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Joel Schumacher
Arnold Schwarzenegger, George Clooney, Uma Thurman
Writing Credits:
Akiva Goldsman

The Caped Crusader returns to battle the abominable Mr. Freeze and green-thumbed Poison Ivy.

Box Office:
$110 million.
Opening Weekend
$42,872,605 on 2934 screens.
Domestic Gross

Rated PG-13

Aspect Ratio: 1.85:1
English Dolby Atmos
English Dolby 5.1
French Dolby 2.0
Quebecois French Dolby 5.1
Latin Spanish Dolby 5.1
German Dolby 5/1
Italian Dolby 5.1
Thai Dolby 2.0
Chinese Dolby 2.0
Czech Dolby 2.0
Hungarian Dolby 5.1
Russian Dolby 5.1
Polish Dolby 5.1
Latin Spanish
Supplements Subtitles:

Runtime: 125 min.
Price: $41.99
Release Date: 6/4/2019

• Audio Commentary with Director Joel Schumacher
• Trailer
• Additional Scene
• “Shadows of the Bat: The Cinematic Saga of the Dark Knight” Part 6
• “Beyond Batman” Documentary Gallery
• Music Videos
• Profile Galleries
• Blu-ray Copy


-LG OLED65C6P 65-Inch 4K Ultra HD Smart OLED TV
-Marantz SR7010 9.2 Channel Full 4K Ultra HD AV Surround Receiver
-Sony UBP-X800 4K Ultra HD Blu-ray Player
-Chane A2.4 Speakers
-SVS SB12-NSD 12" 400-watt Sealed Box Subwoofer


Batman And Robin [4K UHD] (1997)

Reviewed by Colin Jacobson (June 2, 2019)

As I discussed in my review of Superman IV, not many movie series reach a fourth installment. When this happens, however, the results usually aren’t pretty. Case in point: 1997’s Batman & Robin, otherwise known as the film that almost killed a franchise.

While it currently seems to enjoy a positive reputation, 1992’s Batman Returns appeared to damage the series at the time. Audiences tired of the unrelenting darkness and nastiness, and Warner Bros. tried to give them something sunnier.

As such, 1995’s Batman Forever provided a less intense experience, and crowds responded accordingly. This meant the sequel performed well at the box office and it looked like the franchise was back on track.

During Forever, director Joel Schumacher maintained some of the darkness found in the two prior Tim Burton affairs, but he leavened it with more color and some campy humor. Those elements didn’t become overwhelming, but they were much more prominent in his world than in Burton’s.

Apparently emboldened by this success, Schumacher delved deeper into the sillier elements of the series with Robin. From the opening close-ups of costumed body parts, the emphasis clearly went with a broad, self-mocking tone, and it really didn’t work.

The old Sixties Batman could be fun because it so overtly went over the top and offered a comedy masked in superhero tights. However, Robin wanted to have it both ways, so it tried to laugh at and with our characters, and it failed in both regards.

In many ways, Robin repeats the structure of Forever. Both films start with extended action pieces during which we meet a villain who’s already established in Gotham City.

Here we get Mr. Freeze (Arnold Schwarzenegger), a burly dude who uses cold to get what he wants. For reasons we soon learn, he craves diamonds, and the dynamic duo try to stop him from getting his latest haul. Freeze escapes their clutches, and tensions ensue because Batman (George Clooney) doesn’t fully trust Robin’s (Chris O’Donnell) instincts.

Meanwhile, a botanical researcher named Dr. Pamela Isley (Uma Thurman) stumbles on a co-worker’s scheme to engineer super-warriors. In front of an audience of bidders, Dr. Jason Woodrue (John Glover) creates Bane (Jeep Swensen), a bulky, monosyllabic beast of a man.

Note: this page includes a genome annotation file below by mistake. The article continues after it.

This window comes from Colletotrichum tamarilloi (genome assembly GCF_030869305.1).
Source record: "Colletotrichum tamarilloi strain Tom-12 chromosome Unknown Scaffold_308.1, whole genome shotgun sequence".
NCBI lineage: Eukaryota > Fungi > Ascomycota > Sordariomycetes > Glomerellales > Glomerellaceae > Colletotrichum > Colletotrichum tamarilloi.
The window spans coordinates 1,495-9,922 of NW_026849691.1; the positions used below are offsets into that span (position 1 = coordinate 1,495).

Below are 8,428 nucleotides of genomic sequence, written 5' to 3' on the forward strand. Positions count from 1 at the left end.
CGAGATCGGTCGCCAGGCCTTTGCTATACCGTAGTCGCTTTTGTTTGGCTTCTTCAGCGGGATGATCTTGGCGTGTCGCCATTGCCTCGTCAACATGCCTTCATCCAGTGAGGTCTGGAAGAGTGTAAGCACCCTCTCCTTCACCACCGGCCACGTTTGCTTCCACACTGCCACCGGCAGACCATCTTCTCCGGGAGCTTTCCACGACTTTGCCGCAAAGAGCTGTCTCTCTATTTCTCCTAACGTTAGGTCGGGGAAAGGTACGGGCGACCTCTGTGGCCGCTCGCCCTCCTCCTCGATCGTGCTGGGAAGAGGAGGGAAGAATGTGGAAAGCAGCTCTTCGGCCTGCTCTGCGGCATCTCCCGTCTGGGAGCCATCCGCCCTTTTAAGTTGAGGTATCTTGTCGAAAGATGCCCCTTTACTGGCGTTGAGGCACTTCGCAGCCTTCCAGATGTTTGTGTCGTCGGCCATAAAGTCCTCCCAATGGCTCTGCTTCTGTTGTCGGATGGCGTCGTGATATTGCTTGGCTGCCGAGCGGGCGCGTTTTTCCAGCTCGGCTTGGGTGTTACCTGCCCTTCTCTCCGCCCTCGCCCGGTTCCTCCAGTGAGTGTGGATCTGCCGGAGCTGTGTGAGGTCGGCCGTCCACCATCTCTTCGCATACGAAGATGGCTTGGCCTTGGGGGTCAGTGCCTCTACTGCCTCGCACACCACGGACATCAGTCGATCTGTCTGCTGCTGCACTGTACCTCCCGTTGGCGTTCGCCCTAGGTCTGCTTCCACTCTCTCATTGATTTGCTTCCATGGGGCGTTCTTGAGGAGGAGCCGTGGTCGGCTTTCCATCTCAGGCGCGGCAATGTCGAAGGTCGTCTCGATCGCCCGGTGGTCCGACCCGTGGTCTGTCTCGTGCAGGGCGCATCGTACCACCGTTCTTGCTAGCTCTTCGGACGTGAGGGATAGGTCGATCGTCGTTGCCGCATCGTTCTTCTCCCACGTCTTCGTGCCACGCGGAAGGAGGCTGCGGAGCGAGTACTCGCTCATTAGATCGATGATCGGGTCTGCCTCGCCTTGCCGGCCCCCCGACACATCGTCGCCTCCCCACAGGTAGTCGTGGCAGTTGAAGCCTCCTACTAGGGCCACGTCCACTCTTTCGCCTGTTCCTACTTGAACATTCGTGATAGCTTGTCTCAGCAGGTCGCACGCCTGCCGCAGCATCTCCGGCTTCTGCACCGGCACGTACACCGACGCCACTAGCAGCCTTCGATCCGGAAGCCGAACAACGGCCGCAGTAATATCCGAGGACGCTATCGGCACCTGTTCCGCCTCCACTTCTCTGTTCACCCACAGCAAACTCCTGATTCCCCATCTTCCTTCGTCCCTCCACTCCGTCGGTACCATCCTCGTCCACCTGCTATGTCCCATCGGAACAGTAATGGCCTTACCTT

Since Isley won’t go along with his plans, Woodrue tries to kill her. However, a combination of chemicals and her beloved plants resurrect Isley as a new woman - literally. She turns into the villainous Poison Ivy, a serious eco-terrorist who will stop at nothing to force plant domination of the world.

When she discovers that Wayne Enterprises - as in Bruce Wayne, the alter ego of Batman - funded Woodrue’s work, she immediately kills the scientist, nabs Bane and heads to Gotham. There she tries to push her agenda, and eventually she pairs with Freeze to get her needs.

Along the way, she uses a special dust to intoxicate all around her, which includes Batman and Robin. The two feud over Ivy, which intensifies their tensions.

In the meantime, Wayne’s longtime butler Alfred (Michael Gough) starts to take ill, and it looks like he may not have much time left. His niece Barbara (Alicia Silverstone) arrives at Wayne Manor under semi-false pretenses. Eventually she discovers the secret of the Bat and becomes a superheroine herself as Batgirl.

That’s a lot of characters and stories to cover in a single 125-minute film. We have three heroes and three villains, plus Bruce maintains a love interest in the form of Julie Madison (Elle MacPherson).

The latter gets very little screentime, partly because there wasn’t room, but mainly because Elle can’t act. Of course, neither can Silverstone, at least not in this role, as she seems stiff and unconvincing at all times.

Among the females, Thurman fares the best, if just because she has the most natural talent. Her work should seem abysmal, as she takes on a tremendously over the top tone even for this goofy flick.

However, because she embraces the comic side of things, her performance seems most logical. While the rest of the film tries to have it both ways, she shoots totally for camp, and she succeeds.

Otherwise, the cast doesn’t do well. Each of the first four films’ Batmen approached the role differently, so Michael Keaton played Batman/Wayne as distracted and obsessed, while Val Kilmer went the morose playboy route.

Clooney tries for a more fatherly tone, I guess because he has to shepherd two kids this time. I like Clooney, but his attitude is totally wrong for the role. Batman should never come across as paternal, and he feels like a sap.